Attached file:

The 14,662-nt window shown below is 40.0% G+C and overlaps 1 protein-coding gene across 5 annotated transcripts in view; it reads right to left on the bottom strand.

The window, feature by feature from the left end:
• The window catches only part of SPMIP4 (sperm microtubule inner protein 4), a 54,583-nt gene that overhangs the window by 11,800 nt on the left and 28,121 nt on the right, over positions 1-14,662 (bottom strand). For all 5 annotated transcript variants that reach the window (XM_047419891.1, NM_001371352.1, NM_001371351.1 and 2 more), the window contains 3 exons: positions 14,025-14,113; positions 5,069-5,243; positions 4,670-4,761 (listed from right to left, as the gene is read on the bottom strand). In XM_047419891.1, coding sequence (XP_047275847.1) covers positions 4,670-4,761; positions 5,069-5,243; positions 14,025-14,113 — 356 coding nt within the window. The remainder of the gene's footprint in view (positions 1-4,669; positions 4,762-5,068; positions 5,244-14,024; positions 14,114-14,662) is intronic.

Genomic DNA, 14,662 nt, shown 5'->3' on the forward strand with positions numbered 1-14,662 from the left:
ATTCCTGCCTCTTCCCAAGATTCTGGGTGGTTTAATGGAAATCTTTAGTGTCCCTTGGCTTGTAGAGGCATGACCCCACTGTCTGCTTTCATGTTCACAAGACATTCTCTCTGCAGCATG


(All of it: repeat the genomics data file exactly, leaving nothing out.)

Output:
The 14,662-nt window shown below is 40.0% G+C and overlaps 1 protein-coding gene across 5 annotated transcripts in view; it reads right to left on the bottom strand.

The window, feature by feature from the left end:
• The window catches only part of SPMIP4 (sperm microtubule inner protein 4), a 54,583-nt gene that overhangs the window by 11,800 nt on the left and 28,121 nt on the right, over positions 1-14,662 (bottom strand). For all 5 annotated transcript variants that reach the window (XM_047419891.1, NM_001371352.1, NM_001371351.1 and 2 more), the window contains 3 exons: positions 14,025-14,113; positions 5,069-5,243; positions 4,670-4,761 (listed from right to left, as the gene is read on the bottom strand). In XM_047419891.1, coding sequence (XP_047275847.1) covers positions 4,670-4,761; positions 5,069-5,243; positions 14,025-14,113 — 356 coding nt within the window. The remainder of the gene's footprint in view (positions 1-4,669; positions 4,762-5,068; positions 5,244-14,024; positions 14,114-14,662) is intronic.

Genomic DNA, 14,662 nt, shown 5'->3' on the forward strand with positions numbered 1-14,662 from the left:
ATTCCTGCCTCTTCCCAAGATTCTGGGTGGTTTAATGGAAATCTTTAGTGTCCCTTGGCTTGTAGAGGCATGACCCCACTGTCTGCTTTCATGTTCACAAGACATTCTCTCTGCAGCATG